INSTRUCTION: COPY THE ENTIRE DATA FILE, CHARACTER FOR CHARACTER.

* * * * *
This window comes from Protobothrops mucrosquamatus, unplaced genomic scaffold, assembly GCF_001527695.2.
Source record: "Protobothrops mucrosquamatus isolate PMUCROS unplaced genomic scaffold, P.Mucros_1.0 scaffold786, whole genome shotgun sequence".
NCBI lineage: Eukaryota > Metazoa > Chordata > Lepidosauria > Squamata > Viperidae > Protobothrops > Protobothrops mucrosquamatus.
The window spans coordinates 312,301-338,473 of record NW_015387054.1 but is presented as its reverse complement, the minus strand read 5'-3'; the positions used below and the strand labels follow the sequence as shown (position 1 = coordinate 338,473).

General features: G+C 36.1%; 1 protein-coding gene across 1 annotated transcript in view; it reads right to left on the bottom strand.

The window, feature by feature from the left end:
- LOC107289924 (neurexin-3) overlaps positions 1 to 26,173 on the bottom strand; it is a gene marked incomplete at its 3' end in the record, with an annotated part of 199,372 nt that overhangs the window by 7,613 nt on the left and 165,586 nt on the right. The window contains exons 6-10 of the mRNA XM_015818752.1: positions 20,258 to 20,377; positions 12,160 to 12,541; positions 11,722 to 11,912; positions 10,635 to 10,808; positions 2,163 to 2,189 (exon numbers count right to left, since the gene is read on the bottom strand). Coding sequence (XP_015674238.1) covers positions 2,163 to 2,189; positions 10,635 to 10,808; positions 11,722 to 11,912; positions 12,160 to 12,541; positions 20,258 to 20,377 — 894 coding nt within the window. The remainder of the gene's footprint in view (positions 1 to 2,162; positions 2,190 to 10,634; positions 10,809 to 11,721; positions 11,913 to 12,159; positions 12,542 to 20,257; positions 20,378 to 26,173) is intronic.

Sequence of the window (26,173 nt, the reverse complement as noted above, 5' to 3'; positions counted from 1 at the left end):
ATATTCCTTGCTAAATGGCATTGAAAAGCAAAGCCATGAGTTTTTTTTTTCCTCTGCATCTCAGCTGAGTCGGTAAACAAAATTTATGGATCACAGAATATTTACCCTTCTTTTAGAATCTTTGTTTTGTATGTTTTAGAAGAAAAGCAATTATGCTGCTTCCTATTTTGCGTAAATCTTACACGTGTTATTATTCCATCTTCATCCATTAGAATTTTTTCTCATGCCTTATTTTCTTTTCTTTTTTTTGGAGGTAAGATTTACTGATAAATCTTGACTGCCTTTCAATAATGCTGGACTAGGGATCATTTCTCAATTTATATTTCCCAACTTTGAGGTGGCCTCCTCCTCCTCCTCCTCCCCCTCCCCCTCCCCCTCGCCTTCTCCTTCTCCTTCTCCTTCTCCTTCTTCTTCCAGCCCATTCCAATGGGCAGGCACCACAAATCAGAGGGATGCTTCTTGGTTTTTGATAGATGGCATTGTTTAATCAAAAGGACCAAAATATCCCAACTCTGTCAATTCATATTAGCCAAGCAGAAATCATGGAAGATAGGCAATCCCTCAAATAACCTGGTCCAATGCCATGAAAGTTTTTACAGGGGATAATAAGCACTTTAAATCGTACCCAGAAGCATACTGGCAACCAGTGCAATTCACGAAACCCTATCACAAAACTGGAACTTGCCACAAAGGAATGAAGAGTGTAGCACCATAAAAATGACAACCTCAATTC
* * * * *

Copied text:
This window comes from Protobothrops mucrosquamatus, unplaced genomic scaffold, assembly GCF_001527695.2.
Source record: "Protobothrops mucrosquamatus isolate PMUCROS unplaced genomic scaffold, P.Mucros_1.0 scaffold786, whole genome shotgun sequence".
NCBI lineage: Eukaryota > Metazoa > Chordata > Lepidosauria > Squamata > Viperidae > Protobothrops > Protobothrops mucrosquamatus.
The window spans coordinates 312,301-338,473 of record NW_015387054.1 but is presented as its reverse complement, the minus strand read 5'-3'; the positions used below and the strand labels follow the sequence as shown (position 1 = coordinate 338,473).

General features: G+C 36.1%; 1 protein-coding gene across 1 annotated transcript in view; it reads right to left on the bottom strand.

The window, feature by feature from the left end:
- LOC107289924 (neurexin-3) overlaps positions 1 to 26,173 on the bottom strand; it is a gene marked incomplete at its 3' end in the record, with an annotated part of 199,372 nt that overhangs the window by 7,613 nt on the left and 165,586 nt on the right. The window contains exons 6-10 of the mRNA XM_015818752.1: positions 20,258 to 20,377; positions 12,160 to 12,541; positions 11,722 to 11,912; positions 10,635 to 10,808; positions 2,163 to 2,189 (exon numbers count right to left, since the gene is read on the bottom strand). Coding sequence (XP_015674238.1) covers positions 2,163 to 2,189; positions 10,635 to 10,808; positions 11,722 to 11,912; positions 12,160 to 12,541; positions 20,258 to 20,377 — 894 coding nt within the window. The remainder of the gene's footprint in view (positions 1 to 2,162; positions 2,190 to 10,634; positions 10,809 to 11,721; positions 11,913 to 12,159; positions 12,542 to 20,257; positions 20,378 to 26,173) is intronic.

Sequence of the window (26,173 nt, the reverse complement as noted above, 5' to 3'; positions counted from 1 at the left end):
ATATTCCTTGCTAAATGGCATTGAAAAGCAAAGCCATGAGTTTTTTTTTTCCTCTGCATCTCAGCTGAGTCGGTAAACAAAATTTATGGATCACAGAATATTTACCCTTCTTTTAGAATCTTTGTTTTGTATGTTTTAGAAGAAAAGCAATTATGCTGCTTCCTATTTTGCGTAAATCTTACACGTGTTATTATTCCATCTTCATCCATTAGAATTTTTTCTCATGCCTTATTTTCTTTTCTTTTTTTTGGAGGTAAGATTTACTGATAAATCTTGACTGCCTTTCAATAATGCTGGACTAGGGATCATTTCTCAATTTATATTTCCCAACTTTGAGGTGGCCTCCTCCTCCTCCTCCTCCCCCTCCCCCTCCCCCTCGCCTTCTCCTTCTCCTTCTCCTTCTCCTTCTTCTTCCAGCCCATTCCAATGGGCAGGCACCACAAATCAGAGGGATGCTTCTTGGTTTTTGATAGATGGCATTGTTTAATCAAAAGGACCAAAATATCCCAACTCTGTCAATTCATATTAGCCAAGCAGAAATCATGGAAGATAGGCAATCCCTCAAATAACCTGGTCCAATGCCATGAAAGTTTTTACAGGGGATAATAAGCACTTTAAATCGTACCCAGAAGCATACTGGCAACCAGTGCAATTCACGAAACCCTATCACAAAACTGGAACTTGCCACAAAGGAATGAAGAGTGTAGCACCATAAAAATGACAACCTCAATTC